I don’t know what this school is like, but my high school had an open campus policy. We could come and go as we pleased during breaks, and no one would stop us. Depending on the school’s policies, this might not be all that crazy.

    • Cats

      October 12, 2013 at 9:46 am

      It was very easy to leave my school – mostly people didn’t because you were seen and then the teachers would know you’d ‘bunked off’, but if you were running away it was very easy. Just walk off. Plus we often had to walk between two buildings for certain classes so could just slip away – and during Lunch you could just not come back.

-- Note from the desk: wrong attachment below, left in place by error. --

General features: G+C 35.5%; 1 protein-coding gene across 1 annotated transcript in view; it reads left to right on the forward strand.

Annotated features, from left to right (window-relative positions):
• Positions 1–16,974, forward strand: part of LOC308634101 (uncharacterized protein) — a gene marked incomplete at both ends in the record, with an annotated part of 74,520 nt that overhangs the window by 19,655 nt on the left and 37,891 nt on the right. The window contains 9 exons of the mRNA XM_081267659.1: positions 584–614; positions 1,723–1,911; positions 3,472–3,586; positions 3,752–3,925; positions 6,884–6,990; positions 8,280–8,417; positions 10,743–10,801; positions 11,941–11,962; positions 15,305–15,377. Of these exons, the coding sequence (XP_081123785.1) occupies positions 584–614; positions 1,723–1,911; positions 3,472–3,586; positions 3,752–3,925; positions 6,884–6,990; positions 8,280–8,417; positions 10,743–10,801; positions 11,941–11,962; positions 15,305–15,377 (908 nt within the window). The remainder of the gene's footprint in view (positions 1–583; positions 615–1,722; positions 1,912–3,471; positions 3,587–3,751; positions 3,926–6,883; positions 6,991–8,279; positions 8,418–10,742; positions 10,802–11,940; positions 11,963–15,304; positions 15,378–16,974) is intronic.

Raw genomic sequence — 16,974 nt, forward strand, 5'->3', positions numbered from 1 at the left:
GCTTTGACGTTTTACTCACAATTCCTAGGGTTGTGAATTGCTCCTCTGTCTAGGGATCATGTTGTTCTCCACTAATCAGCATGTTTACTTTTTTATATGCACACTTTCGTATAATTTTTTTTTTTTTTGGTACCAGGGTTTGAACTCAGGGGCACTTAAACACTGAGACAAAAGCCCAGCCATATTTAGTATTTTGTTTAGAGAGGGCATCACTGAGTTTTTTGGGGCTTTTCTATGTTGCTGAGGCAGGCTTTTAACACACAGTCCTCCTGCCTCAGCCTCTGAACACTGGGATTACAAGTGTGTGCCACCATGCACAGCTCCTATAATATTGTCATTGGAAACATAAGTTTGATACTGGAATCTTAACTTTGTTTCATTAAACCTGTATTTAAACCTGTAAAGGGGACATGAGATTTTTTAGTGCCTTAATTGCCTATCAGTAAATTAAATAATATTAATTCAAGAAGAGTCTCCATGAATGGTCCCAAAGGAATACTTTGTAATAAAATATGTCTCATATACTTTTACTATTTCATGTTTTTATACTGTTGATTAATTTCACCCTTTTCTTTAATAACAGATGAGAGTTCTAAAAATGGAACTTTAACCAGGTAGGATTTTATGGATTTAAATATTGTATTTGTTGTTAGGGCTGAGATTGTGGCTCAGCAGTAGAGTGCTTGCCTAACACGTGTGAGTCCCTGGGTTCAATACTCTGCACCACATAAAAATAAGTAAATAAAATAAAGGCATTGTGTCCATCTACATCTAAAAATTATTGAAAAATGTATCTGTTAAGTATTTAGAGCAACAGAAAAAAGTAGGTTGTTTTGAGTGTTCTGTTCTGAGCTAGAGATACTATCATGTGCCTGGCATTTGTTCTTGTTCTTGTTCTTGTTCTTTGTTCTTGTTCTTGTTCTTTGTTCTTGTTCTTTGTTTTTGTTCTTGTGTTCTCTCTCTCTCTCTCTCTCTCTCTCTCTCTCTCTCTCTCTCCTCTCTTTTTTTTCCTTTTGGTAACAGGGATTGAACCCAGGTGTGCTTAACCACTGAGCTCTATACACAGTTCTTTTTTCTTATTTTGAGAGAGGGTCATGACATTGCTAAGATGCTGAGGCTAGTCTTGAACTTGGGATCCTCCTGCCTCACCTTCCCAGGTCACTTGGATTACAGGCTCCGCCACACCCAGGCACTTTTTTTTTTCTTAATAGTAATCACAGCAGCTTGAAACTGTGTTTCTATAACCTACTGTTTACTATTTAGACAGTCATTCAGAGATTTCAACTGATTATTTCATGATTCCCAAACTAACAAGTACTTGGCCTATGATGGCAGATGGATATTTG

2. Momma425

    October 11, 2013 at 2:30 pm

    Unfortunately, with so many students now a days and so little funds going into public education, it seems that more and more students are falling through the cracks. Still totally unacceptable.
    I hope that the child is found soon and those parents find some peace! This is terrible!

  3. A-nony-mous

    October 11, 2013 at 3:18 pm

    I’d like to have more information before I make a judgment call. It’s easy to simply say “Absolutely everything that happens inside a school is automatically 100% the schools fault!” but I don’t believe that.

    I believe schools and families work together and it can be a complex dance and that sometimes one (or both) parties can be unwilling and unhelpful to creating a good learning atmosphere.